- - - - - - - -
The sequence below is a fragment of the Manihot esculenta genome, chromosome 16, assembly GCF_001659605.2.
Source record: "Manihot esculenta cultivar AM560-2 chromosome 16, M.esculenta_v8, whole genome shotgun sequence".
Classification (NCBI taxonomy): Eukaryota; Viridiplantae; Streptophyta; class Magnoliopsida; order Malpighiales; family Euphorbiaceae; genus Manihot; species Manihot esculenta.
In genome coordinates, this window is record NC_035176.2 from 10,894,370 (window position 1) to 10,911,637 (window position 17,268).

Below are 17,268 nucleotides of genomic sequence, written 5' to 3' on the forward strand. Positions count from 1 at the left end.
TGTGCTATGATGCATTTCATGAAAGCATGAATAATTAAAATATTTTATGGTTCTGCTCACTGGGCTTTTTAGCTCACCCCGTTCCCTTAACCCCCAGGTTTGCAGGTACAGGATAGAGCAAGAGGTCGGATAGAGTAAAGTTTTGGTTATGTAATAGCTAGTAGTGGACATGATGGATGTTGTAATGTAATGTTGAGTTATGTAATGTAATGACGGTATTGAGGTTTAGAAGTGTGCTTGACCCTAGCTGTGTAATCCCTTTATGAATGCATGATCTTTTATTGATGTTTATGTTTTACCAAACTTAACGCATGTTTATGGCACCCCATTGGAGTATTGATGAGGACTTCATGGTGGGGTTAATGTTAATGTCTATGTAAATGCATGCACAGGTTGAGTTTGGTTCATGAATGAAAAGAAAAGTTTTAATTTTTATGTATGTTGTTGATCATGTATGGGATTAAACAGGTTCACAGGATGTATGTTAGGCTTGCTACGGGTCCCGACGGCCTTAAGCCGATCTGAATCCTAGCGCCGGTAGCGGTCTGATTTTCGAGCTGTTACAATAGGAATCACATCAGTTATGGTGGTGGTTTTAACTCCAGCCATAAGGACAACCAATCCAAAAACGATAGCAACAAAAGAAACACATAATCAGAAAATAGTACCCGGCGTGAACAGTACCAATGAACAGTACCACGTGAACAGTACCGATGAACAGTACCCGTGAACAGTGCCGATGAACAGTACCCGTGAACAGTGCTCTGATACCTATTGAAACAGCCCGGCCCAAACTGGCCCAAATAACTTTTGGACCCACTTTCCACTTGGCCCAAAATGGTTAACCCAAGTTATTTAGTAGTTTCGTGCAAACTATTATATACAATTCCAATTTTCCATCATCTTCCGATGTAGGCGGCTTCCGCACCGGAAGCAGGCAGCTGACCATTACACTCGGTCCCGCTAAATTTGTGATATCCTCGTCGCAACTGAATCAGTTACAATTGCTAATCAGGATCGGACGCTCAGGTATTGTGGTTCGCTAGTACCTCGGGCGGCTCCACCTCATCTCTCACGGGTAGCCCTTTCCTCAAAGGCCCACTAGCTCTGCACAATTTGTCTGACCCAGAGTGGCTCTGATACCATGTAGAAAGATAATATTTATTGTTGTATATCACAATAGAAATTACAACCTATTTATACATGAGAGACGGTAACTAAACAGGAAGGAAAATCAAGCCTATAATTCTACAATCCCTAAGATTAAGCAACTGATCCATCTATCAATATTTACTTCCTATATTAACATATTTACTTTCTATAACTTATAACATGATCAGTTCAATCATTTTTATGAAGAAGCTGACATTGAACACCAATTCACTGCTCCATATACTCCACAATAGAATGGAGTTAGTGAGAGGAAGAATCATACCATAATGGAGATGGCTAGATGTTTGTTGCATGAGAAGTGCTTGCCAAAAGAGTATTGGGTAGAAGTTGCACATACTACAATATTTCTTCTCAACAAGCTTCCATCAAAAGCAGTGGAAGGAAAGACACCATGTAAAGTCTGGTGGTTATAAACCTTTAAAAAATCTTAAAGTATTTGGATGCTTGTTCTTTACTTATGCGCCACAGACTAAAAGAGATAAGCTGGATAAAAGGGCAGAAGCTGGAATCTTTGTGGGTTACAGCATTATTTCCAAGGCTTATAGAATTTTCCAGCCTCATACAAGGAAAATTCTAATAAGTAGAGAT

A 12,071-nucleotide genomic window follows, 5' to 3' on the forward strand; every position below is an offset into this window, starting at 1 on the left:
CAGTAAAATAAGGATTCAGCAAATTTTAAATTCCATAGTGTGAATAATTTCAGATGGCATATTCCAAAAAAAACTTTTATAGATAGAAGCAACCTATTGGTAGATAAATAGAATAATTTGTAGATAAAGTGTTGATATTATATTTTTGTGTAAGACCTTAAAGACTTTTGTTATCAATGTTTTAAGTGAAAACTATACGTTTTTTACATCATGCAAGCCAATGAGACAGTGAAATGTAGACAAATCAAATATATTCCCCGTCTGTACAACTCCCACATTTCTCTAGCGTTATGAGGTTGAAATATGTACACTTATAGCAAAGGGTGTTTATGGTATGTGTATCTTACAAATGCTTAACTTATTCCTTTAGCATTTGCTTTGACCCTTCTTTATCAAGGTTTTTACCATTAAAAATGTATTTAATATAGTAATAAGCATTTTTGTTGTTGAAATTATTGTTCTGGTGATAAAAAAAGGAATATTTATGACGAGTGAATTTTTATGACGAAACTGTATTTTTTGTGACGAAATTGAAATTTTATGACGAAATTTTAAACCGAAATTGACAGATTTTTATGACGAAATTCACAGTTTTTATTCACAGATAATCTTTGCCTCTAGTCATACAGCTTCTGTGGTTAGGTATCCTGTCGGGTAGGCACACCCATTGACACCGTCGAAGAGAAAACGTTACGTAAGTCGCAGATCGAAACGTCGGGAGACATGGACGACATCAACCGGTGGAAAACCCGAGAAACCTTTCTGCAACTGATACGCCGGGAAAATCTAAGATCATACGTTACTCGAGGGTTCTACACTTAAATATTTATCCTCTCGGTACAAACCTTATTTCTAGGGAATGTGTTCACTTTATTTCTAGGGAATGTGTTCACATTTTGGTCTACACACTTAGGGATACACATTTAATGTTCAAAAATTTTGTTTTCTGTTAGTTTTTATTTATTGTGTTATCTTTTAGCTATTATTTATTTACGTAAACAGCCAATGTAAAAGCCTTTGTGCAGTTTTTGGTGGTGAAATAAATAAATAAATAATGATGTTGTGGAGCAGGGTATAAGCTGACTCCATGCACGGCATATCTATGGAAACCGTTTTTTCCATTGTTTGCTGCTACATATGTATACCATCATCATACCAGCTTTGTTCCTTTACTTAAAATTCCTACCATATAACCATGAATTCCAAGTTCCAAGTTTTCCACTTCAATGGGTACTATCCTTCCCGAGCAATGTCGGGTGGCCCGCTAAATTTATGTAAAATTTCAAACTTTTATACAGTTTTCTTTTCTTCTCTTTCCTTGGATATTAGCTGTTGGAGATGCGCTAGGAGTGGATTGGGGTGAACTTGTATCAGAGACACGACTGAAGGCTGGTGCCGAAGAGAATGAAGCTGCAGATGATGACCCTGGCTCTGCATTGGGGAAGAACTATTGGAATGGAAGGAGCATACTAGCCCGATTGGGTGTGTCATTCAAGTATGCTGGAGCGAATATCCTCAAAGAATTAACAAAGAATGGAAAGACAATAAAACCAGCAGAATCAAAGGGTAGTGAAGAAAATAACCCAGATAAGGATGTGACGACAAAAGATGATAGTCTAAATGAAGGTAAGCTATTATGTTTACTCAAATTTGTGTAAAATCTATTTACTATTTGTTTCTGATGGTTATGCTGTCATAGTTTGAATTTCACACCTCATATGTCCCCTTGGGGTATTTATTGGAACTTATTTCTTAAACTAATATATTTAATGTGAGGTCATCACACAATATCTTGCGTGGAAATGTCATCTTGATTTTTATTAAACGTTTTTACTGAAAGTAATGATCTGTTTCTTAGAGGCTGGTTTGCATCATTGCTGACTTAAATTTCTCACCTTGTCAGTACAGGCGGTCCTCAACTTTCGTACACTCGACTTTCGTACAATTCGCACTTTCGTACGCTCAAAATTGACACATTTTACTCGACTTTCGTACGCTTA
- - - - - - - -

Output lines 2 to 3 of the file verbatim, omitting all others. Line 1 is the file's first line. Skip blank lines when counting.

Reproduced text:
Source record: "Manihot esculenta cultivar AM560-2 chromosome 16, M.esculenta_v8, whole genome shotgun sequence".
Classification (NCBI taxonomy): Eukaryota; Viridiplantae; Streptophyta; class Magnoliopsida; order Malpighiales; family Euphorbiaceae; genus Manihot; species Manihot esculenta.